Popular Culture Review 29.1 (Spring 2018) - Page 120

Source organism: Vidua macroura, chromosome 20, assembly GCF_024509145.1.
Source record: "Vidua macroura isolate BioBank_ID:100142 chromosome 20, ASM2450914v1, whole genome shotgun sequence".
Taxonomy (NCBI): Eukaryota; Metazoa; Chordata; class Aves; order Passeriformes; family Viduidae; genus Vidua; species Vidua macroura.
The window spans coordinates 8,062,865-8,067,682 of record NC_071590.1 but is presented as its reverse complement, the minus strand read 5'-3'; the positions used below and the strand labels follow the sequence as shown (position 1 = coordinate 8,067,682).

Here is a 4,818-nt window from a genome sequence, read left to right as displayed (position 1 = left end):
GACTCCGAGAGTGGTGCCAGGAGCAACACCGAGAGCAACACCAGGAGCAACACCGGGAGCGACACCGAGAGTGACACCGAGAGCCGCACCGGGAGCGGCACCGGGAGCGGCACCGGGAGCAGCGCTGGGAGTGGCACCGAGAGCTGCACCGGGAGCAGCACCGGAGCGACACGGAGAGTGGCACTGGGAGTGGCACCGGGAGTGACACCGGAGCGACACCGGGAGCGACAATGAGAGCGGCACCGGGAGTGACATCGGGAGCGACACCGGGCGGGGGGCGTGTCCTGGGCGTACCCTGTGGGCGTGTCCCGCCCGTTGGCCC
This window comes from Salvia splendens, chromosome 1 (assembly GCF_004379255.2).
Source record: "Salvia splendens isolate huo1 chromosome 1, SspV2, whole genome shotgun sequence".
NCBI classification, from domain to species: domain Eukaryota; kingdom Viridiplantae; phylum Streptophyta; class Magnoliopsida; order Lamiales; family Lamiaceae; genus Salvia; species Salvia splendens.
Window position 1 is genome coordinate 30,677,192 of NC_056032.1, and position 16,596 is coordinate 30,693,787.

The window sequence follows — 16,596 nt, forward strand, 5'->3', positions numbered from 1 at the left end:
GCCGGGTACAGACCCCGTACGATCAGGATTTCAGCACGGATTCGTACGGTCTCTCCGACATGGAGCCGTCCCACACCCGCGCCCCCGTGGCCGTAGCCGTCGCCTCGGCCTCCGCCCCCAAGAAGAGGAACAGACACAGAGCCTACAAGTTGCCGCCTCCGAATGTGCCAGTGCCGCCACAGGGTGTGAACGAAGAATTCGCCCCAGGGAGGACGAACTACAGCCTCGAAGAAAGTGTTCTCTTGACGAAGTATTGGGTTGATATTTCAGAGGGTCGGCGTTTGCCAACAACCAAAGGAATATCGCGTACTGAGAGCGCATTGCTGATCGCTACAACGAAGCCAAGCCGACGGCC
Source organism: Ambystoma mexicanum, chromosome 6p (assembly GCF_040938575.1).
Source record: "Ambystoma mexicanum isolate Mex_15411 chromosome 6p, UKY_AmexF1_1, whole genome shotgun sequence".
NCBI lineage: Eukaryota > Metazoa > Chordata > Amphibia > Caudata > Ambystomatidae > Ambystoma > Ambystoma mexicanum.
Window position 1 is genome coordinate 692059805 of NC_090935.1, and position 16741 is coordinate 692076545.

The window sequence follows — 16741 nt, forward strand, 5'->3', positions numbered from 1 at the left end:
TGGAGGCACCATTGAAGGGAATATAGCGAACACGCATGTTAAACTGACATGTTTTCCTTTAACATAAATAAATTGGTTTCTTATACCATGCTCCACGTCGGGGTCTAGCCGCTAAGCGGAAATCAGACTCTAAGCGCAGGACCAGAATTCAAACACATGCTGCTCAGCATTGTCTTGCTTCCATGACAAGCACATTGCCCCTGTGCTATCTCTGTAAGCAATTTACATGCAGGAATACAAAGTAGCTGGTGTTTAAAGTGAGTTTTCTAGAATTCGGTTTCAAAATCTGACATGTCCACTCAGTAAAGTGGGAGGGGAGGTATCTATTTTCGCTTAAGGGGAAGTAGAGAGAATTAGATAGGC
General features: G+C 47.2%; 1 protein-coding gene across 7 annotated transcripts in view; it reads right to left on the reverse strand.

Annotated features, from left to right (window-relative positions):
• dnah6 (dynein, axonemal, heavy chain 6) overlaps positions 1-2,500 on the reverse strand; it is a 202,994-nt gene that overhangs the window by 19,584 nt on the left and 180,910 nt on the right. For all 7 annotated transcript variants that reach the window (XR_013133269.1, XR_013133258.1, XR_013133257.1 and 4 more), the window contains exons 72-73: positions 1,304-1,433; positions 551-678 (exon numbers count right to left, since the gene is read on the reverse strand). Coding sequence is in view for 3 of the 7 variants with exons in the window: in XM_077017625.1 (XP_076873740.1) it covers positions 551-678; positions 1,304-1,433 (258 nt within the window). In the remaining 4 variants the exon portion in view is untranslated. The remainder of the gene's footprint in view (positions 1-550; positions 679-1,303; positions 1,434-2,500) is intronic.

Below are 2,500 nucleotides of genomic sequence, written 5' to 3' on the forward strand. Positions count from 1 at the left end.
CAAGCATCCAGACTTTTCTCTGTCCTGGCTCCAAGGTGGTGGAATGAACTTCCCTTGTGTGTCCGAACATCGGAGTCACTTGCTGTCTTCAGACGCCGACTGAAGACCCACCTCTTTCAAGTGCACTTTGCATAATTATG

due to the aggressive, dangerous nature of the job, contrasted with its relatively poor pay. Many other police officers in The Wire in addition to McNulty display traits of alcohol abuse, although generally not to his extent. However, the officers’ motivations are generally consistent, turning to alcohol to “mask emotions and … disguise their fears and frustrations” regarding their personal and professional lives, with the consumption of alcohol intended to reassert their masculinity (Chambers and Waldron 181). As with callous sexual attitudes and alcohol abuse, machismo is correlated with antisocial actions (Scharrer 616), embodied by McNulty in his habitual dismissal of authority. Throughout the series McNulty views himself as an underdog, attempting to solve crimes despite the limitations unfairly placed upon him by his bureaucratic superiors, whom he regards them as far less intelligent and qualified for police work than himself. In the third season episode “Slapstick” (11/21/2004), McNulty even goes as far to declare that he believes “there aren’t five swinging dicks in the entire department” capable of doing what he can. The “outlaw hero,” a particular version of the antihero archetype, is especially prominent in crime fiction. In such narratives, the protagonists’ own instincts towards justice are more authentic and valid than the legal establishments in which they are employed, commonly due to excessive bureaucracy or corruption (Parshall 135). Institutional dysfunction, and the frustration it produces amongst police officers such as McNulty, is a reoccurring motif in The Wire. Throughout the series, McNulty repeatedly circumnavigates the established chain of command, pressuring his superiors into initiating (or diverting resources towards) investigations that best suit his own interests. In The Wire, McNulty’s Irishness is racialized, as the Irish American ethnic group has since been identified as White American (Ignatiev 81). Most white police officers in the series identify as Irish American and are frequently seen listening to Celtic music and frequenting the Irish pub Kavanaugh’s, thus embracing their cultural heritage. In The Wire, Irish American masculinity is largely represented though “heroic resistance” (Meaney 13); McNulty explicitly likens himself to a hero in the fifth season episode “Clarifications” (2/24/08). In this season of the series, McNulty’s anti-authoritative rebelliousness influences him into fabricating a serial killer, in order to divert resources towa H]\HB\X\XY[YZ[Y[[X\[Y[ [Y[Y[8&\ܙ[^][ۈ\\ۜXH܈ޙ[و]\\B[[[ܙHXH]HY[[XH[\Y]H[HYHX›و[ˈ[8'܈]X][ۋ8'HXӝ[HY[\\X]BH[ܘ[H]YY[][]8'\Z\[&][\ۈHX[\X[[\X[&HX\&\Y\[ݙ\[HBL